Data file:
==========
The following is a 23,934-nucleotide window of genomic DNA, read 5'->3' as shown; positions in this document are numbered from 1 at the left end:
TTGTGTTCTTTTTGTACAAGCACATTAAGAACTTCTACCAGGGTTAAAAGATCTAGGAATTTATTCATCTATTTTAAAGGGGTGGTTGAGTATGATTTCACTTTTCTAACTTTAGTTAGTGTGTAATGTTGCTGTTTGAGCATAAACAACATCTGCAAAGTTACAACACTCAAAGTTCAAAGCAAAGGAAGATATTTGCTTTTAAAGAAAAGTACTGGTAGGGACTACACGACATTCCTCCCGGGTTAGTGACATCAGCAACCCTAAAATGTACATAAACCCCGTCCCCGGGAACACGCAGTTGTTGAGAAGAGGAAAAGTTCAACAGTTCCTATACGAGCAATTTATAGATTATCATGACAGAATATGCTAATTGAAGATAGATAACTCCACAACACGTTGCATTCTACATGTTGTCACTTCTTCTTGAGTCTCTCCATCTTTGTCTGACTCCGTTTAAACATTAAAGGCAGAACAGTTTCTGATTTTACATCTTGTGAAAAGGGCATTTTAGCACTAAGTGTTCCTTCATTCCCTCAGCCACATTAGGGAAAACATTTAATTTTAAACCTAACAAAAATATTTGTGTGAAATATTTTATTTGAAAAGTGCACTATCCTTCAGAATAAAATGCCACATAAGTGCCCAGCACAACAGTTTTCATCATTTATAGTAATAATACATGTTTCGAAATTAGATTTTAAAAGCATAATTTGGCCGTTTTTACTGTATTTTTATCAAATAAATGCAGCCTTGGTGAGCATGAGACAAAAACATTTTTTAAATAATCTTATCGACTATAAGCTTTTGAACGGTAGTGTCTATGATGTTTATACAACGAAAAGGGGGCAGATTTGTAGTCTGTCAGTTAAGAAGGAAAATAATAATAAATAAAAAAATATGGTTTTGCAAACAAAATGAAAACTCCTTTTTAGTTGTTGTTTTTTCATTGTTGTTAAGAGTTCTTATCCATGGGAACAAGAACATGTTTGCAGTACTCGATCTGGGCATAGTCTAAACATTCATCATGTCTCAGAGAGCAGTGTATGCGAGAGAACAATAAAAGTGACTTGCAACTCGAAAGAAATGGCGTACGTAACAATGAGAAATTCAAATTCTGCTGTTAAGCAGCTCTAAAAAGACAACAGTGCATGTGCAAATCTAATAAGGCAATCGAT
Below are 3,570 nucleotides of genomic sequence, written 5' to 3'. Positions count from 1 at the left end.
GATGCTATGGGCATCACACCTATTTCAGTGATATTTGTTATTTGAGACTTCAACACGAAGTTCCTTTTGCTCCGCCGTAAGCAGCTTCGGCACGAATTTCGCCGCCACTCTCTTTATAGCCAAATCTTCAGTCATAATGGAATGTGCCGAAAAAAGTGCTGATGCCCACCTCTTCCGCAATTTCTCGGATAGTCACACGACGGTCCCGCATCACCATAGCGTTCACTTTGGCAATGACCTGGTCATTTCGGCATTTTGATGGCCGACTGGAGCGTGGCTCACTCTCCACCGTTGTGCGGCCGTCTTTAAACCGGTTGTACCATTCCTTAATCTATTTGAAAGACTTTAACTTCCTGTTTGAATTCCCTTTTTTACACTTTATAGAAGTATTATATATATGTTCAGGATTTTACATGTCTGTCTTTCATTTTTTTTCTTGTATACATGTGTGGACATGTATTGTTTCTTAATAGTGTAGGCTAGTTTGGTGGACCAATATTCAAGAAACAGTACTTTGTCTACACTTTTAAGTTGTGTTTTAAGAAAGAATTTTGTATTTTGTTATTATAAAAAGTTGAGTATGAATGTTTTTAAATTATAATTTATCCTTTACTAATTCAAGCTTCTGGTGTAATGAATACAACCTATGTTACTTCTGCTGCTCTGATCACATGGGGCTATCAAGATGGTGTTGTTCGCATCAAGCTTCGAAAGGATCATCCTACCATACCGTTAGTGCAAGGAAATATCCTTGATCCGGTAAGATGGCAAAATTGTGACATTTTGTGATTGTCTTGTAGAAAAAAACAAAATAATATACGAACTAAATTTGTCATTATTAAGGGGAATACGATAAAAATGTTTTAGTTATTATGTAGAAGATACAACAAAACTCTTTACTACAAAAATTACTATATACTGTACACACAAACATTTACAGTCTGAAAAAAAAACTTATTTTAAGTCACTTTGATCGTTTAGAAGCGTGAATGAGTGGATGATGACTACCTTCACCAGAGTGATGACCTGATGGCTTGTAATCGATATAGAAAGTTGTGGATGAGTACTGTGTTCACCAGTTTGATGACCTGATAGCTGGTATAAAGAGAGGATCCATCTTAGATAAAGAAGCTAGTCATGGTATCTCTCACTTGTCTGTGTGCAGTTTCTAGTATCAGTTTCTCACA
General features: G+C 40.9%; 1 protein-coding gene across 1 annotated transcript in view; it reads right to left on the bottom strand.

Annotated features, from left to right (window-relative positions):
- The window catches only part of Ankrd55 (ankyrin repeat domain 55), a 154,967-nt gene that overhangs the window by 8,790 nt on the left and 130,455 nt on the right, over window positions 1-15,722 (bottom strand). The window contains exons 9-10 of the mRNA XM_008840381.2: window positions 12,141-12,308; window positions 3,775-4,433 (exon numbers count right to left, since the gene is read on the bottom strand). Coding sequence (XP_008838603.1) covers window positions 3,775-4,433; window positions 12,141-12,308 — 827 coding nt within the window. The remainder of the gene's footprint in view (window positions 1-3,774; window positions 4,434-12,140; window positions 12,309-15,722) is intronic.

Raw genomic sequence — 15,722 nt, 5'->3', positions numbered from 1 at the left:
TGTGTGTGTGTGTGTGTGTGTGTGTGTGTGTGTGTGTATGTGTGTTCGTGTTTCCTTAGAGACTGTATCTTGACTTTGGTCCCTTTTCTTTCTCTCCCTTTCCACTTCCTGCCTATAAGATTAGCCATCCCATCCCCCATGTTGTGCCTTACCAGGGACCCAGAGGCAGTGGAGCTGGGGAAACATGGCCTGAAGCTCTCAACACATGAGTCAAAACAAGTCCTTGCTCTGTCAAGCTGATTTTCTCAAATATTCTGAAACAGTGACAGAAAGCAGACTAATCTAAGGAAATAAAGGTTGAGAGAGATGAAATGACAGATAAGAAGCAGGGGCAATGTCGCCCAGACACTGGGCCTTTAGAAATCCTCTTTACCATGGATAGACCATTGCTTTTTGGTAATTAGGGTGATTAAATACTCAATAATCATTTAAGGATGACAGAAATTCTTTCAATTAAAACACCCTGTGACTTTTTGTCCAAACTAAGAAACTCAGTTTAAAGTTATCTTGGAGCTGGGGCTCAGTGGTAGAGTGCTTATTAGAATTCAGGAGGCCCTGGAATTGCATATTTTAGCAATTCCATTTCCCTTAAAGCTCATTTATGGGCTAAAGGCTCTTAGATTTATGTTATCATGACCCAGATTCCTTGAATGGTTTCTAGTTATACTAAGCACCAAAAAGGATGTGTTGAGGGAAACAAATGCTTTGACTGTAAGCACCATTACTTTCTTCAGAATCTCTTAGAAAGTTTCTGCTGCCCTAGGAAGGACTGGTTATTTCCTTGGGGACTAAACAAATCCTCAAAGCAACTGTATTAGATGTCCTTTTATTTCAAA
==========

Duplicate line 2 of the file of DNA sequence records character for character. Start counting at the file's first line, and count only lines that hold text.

TTGTGTTCTTTTTGTACAAGCACATTAAGAACTTCTACCAGGGTTAAAAGATCTAGGAATTTATTCATCTATTTTAAAGGGGTGGTTGAGTATGATTTCACTTTTCTAACTTTAGTTAGTGTGTAATGTTGCTGTTTGAGCATAAACAACATCTGCAAAGTTACAACACTCAAAGTTCAAAGCAAAGGAAGATATTTGCTTTTAAAGAAAAGTACTGGTAGGGACTACACGACATTCCTCCCGGGTTAGTGACATCAGCAACCCTAAAATGTACATAAACCCCGTCCCCGGGAACACGCAGTTGTTGAGAAGAGGAAAAGTTCAACAGTTCCTATACGAGCAATTTATAGATTATCATGACAGAATATGCTAATTGAAGATAGATAACTCCACAACACGTTGCATTCTACATGTTGTCACTTCTTCTTGAGTCTCTCCATCTTTGTCTGACTCCGTTTAAACATTAAAGGCAGAACAGTTTCTGATTTTACATCTTGTGAAAAGGGCATTTTAGCACTAAGTGTTCCTTCATTCCCTCAGCCACATTAGGGAAAACATTTAATTTTAAACCTAACAAAAATATTTGTGTGAAATATTTTATTTGAAAAGTGCACTATCCTTCAGAATAAAATGCCACATAAGTGCCCAGCACAACAGTTTTCATCATTTATAGTAATAATACATGTTTCGAAATTAGATTTTAAAAGCATAATTTGGCCGTTTTTACTGTATTTTTATCAAATAAATGCAGCCTTGGTGAGCATGAGACAAAAACATTTTTTAAATAATCTTATCGACTATAAGCTTTTGAACGGTAGTGTCTATGATGTTTATACAACGAAAAGGGGGCAGATTTGTAGTCTGTCAGTTAAGAAGGAAAATAATAATAAATAAAAAAATATGGTTTTGCAAACAAAATGAAAACTCCTTTTTAGTTGTTGTTTTTTCATTGTTGTTAAGAGTTCTTATCCATGGGAACAAGAACATGTTTGCAGTACTCGATCTGGGCATAGTCTAAACATTCATCATGTCTCAGAGAGCAGTGTATGCGAGAGAACAATAAAAGTGACTTGCAACTCGAAAGAAATGGCGTACGTAACAATGAGAAATTCAAATTCTGCTGTTAAGCAGCTCTAAAAAGACAACAGTGCATGTGCAAATCTAATAAGGCAATCGAT